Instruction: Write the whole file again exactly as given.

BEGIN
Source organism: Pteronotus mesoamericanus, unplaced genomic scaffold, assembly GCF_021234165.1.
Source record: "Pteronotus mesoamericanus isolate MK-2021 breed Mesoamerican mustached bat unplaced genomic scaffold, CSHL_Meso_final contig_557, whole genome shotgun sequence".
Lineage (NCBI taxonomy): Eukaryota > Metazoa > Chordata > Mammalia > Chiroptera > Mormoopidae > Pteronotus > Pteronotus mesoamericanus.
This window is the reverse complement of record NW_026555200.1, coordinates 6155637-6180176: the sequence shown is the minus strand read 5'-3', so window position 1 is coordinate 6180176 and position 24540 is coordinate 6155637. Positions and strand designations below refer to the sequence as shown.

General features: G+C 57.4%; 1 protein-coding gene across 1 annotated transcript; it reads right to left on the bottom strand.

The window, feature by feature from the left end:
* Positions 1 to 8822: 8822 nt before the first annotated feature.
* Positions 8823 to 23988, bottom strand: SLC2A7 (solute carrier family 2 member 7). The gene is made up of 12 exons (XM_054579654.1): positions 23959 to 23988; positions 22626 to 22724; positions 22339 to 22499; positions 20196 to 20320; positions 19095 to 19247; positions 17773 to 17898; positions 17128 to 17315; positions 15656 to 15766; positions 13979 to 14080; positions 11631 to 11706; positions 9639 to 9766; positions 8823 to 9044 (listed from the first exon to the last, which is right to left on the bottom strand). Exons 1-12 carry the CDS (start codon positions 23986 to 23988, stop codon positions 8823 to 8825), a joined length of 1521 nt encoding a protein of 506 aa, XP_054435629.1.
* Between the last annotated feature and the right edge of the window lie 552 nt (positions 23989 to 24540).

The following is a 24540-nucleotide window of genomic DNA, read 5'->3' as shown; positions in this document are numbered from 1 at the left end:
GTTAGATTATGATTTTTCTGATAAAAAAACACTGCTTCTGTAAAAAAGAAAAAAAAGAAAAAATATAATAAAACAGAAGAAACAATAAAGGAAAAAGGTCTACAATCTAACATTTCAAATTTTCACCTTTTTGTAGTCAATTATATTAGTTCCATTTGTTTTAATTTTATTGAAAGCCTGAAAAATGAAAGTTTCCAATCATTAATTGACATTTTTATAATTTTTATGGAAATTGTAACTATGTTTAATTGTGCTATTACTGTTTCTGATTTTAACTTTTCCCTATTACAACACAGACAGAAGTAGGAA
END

Source organism: Pteronotus mesoamericanus, unplaced genomic scaffold, assembly GCF_021234165.1.
Source record: "Pteronotus mesoamericanus isolate MK-2021 breed Mesoamerican mustached bat unplaced genomic scaffold, CSHL_Meso_final contig_557, whole genome shotgun sequence".
Lineage (NCBI taxonomy): Eukaryota > Metazoa > Chordata > Mammalia > Chiroptera > Mormoopidae > Pteronotus > Pteronotus mesoamericanus.
This window is the reverse complement of record NW_026555200.1, coordinates 6155637-6180176: the sequence shown is the minus strand read 5'-3', so window position 1 is coordinate 6180176 and position 24540 is coordinate 6155637. Positions and strand designations below refer to the sequence as shown.

General features: G+C 57.4%; 1 protein-coding gene across 1 annotated transcript; it reads right to left on the bottom strand.

The window, feature by feature from the left end:
* Positions 1 to 8822: 8822 nt before the first annotated feature.
* Positions 8823 to 23988, bottom strand: SLC2A7 (solute carrier family 2 member 7). The gene is made up of 12 exons (XM_054579654.1): positions 23959 to 23988; positions 22626 to 22724; positions 22339 to 22499; positions 20196 to 20320; positions 19095 to 19247; positions 17773 to 17898; positions 17128 to 17315; positions 15656 to 15766; positions 13979 to 14080; positions 11631 to 11706; positions 9639 to 9766; positions 8823 to 9044 (listed from the first exon to the last, which is right to left on the bottom strand). Exons 1-12 carry the CDS (start codon positions 23986 to 23988, stop codon positions 8823 to 8825), a joined length of 1521 nt encoding a protein of 506 aa, XP_054435629.1.
* Between the last annotated feature and the right edge of the window lie 552 nt (positions 23989 to 24540).

The following is a 24540-nucleotide window of genomic DNA, read 5'->3' as shown; positions in this document are numbered from 1 at the left end:
GTTAGATTATGATTTTTCTGATAAAAAAACACTGCTTCTGTAAAAAAGAAAAAAAAGAAAAAATATAATAAAACAGAAGAAACAATAAAGGAAAAAGGTCTACAATCTAACATTTCAAATTTTCACCTTTTTGTAGTCAATTATATTAGTTCCATTTGTTTTAATTTTATTGAAAGCCTGAAAAATGAAAGTTTCCAATCATTAATTGACATTTTTATAATTTTTATGGAAATTGTAACTATGTTTAATTGTGCTATTACTGTTTCTGATTTTAACTTTTCCCTATTACAACACAGACAGAAGTAGGAA